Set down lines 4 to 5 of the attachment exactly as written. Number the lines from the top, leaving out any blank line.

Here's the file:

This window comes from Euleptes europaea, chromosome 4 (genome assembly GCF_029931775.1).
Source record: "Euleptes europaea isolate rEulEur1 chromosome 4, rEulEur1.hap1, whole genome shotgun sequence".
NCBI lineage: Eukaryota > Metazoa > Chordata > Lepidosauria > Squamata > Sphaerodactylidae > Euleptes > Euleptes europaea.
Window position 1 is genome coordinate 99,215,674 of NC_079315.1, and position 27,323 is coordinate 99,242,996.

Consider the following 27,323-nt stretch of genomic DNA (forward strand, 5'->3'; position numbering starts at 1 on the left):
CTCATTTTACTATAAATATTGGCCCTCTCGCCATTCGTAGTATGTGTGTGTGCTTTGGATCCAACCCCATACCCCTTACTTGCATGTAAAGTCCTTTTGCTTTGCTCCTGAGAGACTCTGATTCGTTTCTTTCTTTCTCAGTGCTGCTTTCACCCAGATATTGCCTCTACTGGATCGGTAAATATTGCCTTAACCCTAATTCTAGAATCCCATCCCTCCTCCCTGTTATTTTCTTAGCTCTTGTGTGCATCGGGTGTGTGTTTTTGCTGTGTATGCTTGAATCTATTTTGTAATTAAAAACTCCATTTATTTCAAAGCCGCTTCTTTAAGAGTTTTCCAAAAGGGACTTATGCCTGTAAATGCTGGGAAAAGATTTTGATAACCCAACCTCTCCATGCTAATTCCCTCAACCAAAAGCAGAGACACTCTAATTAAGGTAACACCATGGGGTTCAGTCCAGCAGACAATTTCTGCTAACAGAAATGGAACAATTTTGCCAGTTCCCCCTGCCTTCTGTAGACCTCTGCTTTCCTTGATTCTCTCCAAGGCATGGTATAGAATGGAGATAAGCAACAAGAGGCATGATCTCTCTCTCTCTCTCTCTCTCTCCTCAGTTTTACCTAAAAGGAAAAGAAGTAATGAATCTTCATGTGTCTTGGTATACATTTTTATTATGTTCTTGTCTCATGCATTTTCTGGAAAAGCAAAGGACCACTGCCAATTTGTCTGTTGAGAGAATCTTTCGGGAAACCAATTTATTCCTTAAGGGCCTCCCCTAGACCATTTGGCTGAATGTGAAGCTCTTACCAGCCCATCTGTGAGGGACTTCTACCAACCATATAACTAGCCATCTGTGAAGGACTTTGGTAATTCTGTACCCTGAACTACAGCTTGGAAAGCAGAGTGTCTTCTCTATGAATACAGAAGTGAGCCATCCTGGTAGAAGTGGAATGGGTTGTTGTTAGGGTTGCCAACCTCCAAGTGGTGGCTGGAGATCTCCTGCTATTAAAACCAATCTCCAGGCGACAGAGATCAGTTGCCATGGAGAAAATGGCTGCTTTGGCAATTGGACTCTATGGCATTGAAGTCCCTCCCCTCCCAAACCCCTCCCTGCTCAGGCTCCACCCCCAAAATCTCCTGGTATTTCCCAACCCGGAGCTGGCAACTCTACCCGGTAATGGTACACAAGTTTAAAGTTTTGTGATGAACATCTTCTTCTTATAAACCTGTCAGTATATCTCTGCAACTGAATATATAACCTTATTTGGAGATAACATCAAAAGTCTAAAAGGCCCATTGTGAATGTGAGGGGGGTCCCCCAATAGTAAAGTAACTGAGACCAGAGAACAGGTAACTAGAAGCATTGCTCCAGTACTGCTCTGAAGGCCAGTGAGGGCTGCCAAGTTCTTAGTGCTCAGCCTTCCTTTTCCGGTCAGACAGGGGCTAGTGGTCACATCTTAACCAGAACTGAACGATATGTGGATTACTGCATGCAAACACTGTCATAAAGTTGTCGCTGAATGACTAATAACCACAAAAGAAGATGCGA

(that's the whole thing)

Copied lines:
Window position 1 is genome coordinate 99,215,674 of NC_079315.1, and position 27,323 is coordinate 99,242,996.

Consider the following 27,323-nt stretch of genomic DNA (forward strand, 5'->3'; position numbering starts at 1 on the left):